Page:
On the role of the Constitutive Ideal of Rationality. Does inter-personal understanding emerge from shared rationality?
According to an influential, although contested, thought experiment in the philosophy of language, facts about linguistic meaning and belief contents derive from facts about interpersonal understanding which, in turn, presupposes comparison to an ideal of rationality. Thus, belief and meaning must be essentially rationally structured. This provides a rationale for holding that such understanding emerges from shared rationality. There are, however, two distinct ways of interpreting such a claim depending on whether or not it is possible to gain independent purchase on the notion of rationality in play. This seminar will explore both options and their consequences for thinking of the emergence involved as related to reduction or abstraction.
On the therapeutic status of McDowell’s representationalism.
In Mind and World
and other papers written around the same time, McDowell presents his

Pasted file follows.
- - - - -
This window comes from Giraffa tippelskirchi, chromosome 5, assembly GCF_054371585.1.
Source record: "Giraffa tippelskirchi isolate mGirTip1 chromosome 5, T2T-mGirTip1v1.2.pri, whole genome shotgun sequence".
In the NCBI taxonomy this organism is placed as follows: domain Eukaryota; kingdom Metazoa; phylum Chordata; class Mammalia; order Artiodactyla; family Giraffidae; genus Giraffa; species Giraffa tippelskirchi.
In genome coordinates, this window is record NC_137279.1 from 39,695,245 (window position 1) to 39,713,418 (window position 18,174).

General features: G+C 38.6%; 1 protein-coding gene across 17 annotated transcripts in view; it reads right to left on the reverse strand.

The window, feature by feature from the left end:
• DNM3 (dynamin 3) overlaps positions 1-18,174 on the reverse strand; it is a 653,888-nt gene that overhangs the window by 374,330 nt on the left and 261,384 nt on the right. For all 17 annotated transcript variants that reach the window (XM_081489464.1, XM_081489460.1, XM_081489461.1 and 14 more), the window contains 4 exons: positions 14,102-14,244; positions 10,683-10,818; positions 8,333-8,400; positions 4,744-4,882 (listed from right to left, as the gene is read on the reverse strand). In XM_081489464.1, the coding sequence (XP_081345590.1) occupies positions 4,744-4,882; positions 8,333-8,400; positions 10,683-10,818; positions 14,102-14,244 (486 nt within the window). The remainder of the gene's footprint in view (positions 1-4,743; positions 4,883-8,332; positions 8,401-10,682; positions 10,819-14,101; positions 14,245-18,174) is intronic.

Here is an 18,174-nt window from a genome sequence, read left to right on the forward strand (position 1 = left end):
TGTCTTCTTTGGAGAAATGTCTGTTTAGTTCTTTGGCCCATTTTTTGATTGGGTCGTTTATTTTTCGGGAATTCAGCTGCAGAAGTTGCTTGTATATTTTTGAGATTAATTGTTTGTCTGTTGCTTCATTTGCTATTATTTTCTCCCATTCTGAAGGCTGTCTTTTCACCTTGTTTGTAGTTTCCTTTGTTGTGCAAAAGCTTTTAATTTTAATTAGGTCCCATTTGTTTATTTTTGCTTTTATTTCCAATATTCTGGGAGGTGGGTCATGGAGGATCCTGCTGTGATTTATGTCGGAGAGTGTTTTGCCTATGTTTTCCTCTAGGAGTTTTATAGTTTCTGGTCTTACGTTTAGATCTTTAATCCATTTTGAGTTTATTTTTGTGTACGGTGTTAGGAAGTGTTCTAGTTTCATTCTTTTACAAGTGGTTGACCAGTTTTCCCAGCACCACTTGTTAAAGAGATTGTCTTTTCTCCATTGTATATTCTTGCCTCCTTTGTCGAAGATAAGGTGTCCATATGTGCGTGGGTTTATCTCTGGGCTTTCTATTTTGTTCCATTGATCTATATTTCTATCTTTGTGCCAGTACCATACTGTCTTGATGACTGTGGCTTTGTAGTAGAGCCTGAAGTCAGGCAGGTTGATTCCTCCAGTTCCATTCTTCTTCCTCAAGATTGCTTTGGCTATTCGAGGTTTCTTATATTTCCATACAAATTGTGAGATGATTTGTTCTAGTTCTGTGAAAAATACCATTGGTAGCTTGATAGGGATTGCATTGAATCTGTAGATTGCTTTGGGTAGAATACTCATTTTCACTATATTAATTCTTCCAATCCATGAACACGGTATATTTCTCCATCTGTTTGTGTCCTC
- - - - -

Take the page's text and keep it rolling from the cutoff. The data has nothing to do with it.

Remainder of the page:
representational account of experience as contributing to the dissolution of
felt problems attaching to transcendental empiricism which he describes as,
itself, innocent. With echoes of Sellars’ Myth of Jones, the content of
experience is modelled on that of judgements and provides a philosophically
minimal account of the rational friction of world on thought. But since ‘Avoiding
the Myth of the Given’, the account has become a more complex theory of
perceptual experience. Given McDowell’s meta-philosophical aims, the very
substance of the recent stages of the evolution of the account suggests the
need for a re-examination of the argument for representationalism in the first